#44: Gilead by Marilynne Robinson.
This is a really different book. First, let me say that I loved it! BUT, if you are a person who enjoys books driven by action and plot, this book is probably not your cup of tea.
This is the story of John Ames, a 76 year old preacher, who has found out that he is dying of a heart ailment. He has a 7 year old son, and decides to write a diary, or a memoir, for his son to read when he is older and John is gone.
John Ames lives, and except for seminary years has always lived, in Gilead, Iowa, a tiny town on the edge of nowhere. His father and grandfather were preachers as well, and his best friend, "old Boughton", is a Presbyterian minister in the little town.
Ames' grandfather was an abolitionist preacher, who came to the area when Kansas was being admitted to the Union, before the Civil War. He had had a vision of Christ in chains, which he took to mean that he was to keep the evil of slavery out of the new state.
Ames' father was a dedicated pacifist, much to the disappointment of the fiery grandfather. The tension remained between them always. And that's only one of the episodes that the book deals with.
The story is done almost in diary form, so you get pieces of each story at a time. You start to think one thing, then get further information and revise a little. Then a little more. Then a little more. No villains--only fallible people.
So the book is a luminous rumination on life and death, fathers and sons, earthly life and heavenly life, family and solitude. It is worth your time.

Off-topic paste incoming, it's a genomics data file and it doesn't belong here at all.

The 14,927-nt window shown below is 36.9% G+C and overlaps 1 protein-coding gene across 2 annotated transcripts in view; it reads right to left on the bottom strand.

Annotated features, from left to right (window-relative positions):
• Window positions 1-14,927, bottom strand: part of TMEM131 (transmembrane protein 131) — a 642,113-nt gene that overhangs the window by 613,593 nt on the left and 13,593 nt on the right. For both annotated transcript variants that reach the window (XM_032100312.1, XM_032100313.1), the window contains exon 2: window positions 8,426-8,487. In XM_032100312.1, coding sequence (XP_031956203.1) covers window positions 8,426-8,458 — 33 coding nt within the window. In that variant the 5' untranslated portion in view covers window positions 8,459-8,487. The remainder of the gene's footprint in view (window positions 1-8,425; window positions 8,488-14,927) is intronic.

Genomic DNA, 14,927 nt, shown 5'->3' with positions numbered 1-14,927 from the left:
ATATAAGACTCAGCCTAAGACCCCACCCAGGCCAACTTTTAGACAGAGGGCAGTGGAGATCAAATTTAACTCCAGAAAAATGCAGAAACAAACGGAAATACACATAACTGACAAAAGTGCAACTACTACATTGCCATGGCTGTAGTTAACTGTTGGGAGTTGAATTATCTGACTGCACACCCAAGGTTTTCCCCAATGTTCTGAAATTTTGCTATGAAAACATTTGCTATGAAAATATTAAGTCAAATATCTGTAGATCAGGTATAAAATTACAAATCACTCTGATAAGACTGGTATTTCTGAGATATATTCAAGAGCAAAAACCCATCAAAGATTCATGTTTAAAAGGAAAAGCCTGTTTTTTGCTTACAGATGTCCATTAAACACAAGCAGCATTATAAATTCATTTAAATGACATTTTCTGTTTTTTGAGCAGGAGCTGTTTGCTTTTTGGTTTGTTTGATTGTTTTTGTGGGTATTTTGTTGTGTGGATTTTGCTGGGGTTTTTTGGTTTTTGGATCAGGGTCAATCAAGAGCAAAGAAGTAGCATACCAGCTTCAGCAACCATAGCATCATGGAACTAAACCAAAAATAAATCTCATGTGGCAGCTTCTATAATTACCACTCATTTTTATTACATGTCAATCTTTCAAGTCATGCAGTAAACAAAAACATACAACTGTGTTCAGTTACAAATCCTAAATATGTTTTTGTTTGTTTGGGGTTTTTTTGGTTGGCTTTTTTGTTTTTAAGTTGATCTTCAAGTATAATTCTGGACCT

Here's a little excerpt:
You and Tobias are hopping around in the sprinkler. The sprinkler is a magnificent invention because it exposes raindrops to sunshine. That does occur in nature, but it is rare. When I was in seminary I used to go sometimes to watch the Baptists down at the river. It was something to see the preacher lifting the one who was being baptized up out of the water and the water pouring off the garments and the hair. It did look like a birth or a resurrection. For us the water just heightens the touch of the pastor's hand on the sweet bones of the head, sort of like making an electrical connection. I've always loved to baptize people, though I have sometimes wished there were more shimmer and splash involved in the way we go about it. Well, but you two are dancing around in your iridescent little downpour, whooping and stomping as sane poeple ought to do when they encounter a thing so miraculous as water.
Next up? When I Lay My Isaac Down: Unshakable Faith in Unthinkable Circumstances by Carol Kent. (And I continue to read The Spirit of the Liturgy.)